This month we’re asking our autistic community members What Do You Want? What Do You Need?
We’re featuring their answers all April long, right here. Today
we’re having a conversation with autistic advocate Lynne Soraya. Please read, listen, and share.


What are some things you like people to know about you?

I always struggle with these types of questions. I am an adult woman on the autism spectrum. Evenings and weekends, I am a blogger for Psychology Today. I am the author of a book for teenagers and young adults on the spectrum called Living Independently on the Autism Spectrum. By day, I work for a Fortune 500 company in the midwest.  I am married and have three grown stepsons. They are all neurotypical.

What are some things that make you happy? Why?

I love music. It’s a legacy from my father’s side of the family. My paternal grandmother was country music singer and musician. My father, whom I also strongly suspect was on the spectrum, didn’t have the same drive to make music but he inherited her love for it just the same. It became his special interest. Growing up, he seemed to know everything there was to know about music. It became his language and way of communicating to the world, and was one of our primary ways of connecting with one another.

That continues today. Music has become a cornerstone of my own life. I married a man who loves music, and what brings our family together is largely music. When my husband and I got married, my stepsons insisted on being the band. They all play. When I’m stressed and need to relax, I sing. When I’m reaching a meltdown point, sitting in a dark room playing soothing music is something that always calms me. I don’t know what I’d do in a world without music. 

I am also very involved in advocacy and inclusion efforts on many different fronts. I enjoy learning about people and helping people. I’ve gone through a lot in life, but I also am amply aware of how lucky I have been. I’ve had some wonderful mentors and teachers who have made a huge difference in my life, and I try to honor their investments in me by doing the same for others. I like to think I succeed, but one never knows. I’m my own worst critic.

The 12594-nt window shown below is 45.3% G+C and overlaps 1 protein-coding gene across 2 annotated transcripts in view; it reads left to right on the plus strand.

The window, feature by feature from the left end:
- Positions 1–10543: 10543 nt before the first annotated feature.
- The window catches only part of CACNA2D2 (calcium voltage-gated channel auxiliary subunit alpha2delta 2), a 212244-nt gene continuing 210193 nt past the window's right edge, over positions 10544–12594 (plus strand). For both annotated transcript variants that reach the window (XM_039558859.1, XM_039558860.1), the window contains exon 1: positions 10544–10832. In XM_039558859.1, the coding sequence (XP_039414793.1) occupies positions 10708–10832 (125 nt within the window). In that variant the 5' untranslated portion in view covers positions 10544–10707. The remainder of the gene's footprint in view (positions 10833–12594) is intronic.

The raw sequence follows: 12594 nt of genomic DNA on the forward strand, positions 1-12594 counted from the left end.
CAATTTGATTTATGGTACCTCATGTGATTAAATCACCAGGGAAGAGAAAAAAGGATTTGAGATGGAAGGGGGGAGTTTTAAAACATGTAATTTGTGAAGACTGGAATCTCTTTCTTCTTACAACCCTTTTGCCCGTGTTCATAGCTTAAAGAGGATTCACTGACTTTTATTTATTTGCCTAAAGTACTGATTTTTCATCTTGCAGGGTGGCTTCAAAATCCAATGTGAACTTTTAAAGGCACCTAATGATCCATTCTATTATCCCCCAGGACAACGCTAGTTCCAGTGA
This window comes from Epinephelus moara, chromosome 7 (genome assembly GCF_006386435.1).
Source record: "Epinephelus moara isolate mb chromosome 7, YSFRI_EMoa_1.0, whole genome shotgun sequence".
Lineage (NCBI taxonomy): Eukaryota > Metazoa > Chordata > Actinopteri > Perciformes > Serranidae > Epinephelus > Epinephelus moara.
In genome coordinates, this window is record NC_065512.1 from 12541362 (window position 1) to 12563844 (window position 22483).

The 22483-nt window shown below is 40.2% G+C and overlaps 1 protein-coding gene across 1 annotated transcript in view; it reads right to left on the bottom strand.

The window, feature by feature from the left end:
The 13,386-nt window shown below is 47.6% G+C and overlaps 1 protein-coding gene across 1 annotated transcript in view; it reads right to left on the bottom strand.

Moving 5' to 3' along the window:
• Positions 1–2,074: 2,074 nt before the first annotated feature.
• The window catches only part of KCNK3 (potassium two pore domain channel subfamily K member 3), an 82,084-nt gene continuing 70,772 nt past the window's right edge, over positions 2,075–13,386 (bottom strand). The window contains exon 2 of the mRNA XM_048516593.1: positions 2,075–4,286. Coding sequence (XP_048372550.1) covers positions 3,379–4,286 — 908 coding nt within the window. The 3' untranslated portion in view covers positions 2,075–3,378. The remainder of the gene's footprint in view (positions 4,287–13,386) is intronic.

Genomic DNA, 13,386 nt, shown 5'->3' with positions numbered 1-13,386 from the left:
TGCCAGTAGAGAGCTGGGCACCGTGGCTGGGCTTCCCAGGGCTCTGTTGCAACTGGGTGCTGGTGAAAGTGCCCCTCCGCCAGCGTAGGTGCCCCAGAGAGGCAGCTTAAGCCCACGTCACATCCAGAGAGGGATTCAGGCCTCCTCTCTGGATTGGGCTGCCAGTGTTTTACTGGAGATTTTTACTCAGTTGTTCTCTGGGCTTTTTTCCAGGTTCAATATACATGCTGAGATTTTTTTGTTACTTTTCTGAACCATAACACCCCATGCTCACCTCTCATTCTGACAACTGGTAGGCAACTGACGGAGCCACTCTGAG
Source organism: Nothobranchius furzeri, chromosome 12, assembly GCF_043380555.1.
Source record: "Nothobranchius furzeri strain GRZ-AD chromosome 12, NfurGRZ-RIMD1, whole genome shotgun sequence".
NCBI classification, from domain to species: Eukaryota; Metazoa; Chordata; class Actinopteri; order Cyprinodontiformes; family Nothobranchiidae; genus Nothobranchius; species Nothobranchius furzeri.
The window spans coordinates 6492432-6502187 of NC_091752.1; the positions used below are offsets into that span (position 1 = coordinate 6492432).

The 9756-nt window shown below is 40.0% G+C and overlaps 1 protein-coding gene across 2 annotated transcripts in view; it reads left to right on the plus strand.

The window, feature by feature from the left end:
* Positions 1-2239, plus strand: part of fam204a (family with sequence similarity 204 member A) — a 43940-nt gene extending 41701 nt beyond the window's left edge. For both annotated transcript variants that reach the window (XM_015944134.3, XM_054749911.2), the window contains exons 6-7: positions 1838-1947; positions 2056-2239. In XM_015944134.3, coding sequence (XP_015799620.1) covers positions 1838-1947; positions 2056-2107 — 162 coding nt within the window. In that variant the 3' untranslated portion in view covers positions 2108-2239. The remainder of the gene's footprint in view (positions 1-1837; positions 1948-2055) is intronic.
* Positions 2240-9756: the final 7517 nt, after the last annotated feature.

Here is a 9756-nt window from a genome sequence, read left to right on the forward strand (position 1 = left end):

I also love reading, writing, and learning new things. Life is an adventure, and I’m very happy to live it!

What are some things you avoid whenever possible? Why?

Whistling. It’s like an icepick to the ear. I also find it very difficult to be around people who exclude others or look down on people who are different. In this world, nobody’s perfect, and everyone has some biases. That’s part of human nature. But what I really have a hard time with is people who hear, but don’t listen. I think the world is about empathy. It’s about hearing others’ experiences, and really letting it sink in.

Especially in the area of advocacy, a soft heart and open mind are essential. At the same time, it’s crucial to protect yourself from burnout. It’s not an easy balance to make. What it means for me is sometimes picking my battles, and not going into a war zone if I don’t have the energy to put my armor on. I’ve had to learn that this is OK sometimes. We each have our own boundaries.

What features does your ideal living space have, and why?

Oh, I could go on on this topic for hours!! I love design and I’m a huge techno-geek. First of all, I really struggle with the executive skills necessary for getting organized, but I really like being organized. Ideally, I’d love for my house to look like something out of a home magazine, but I struggle to make that happen. It’s a frustrating little contradiction of my existence. So, I’d love to have someone, like a professional organizer, come in and help me build an organizational scheme that works and that I can easily keep up. It’s not something that’s currently within my reach, but I can dream.

Second, my ideal living space would be completely e-connected. The way I keep myself productive and organized in my work life is through technology. Time management software, project management software, note-taking software, etc. I’ve found it a little more difficult to adapt these coping techniques to my home life. Smartphones have been a step in the right direction, but haven’t gotten me there all the way.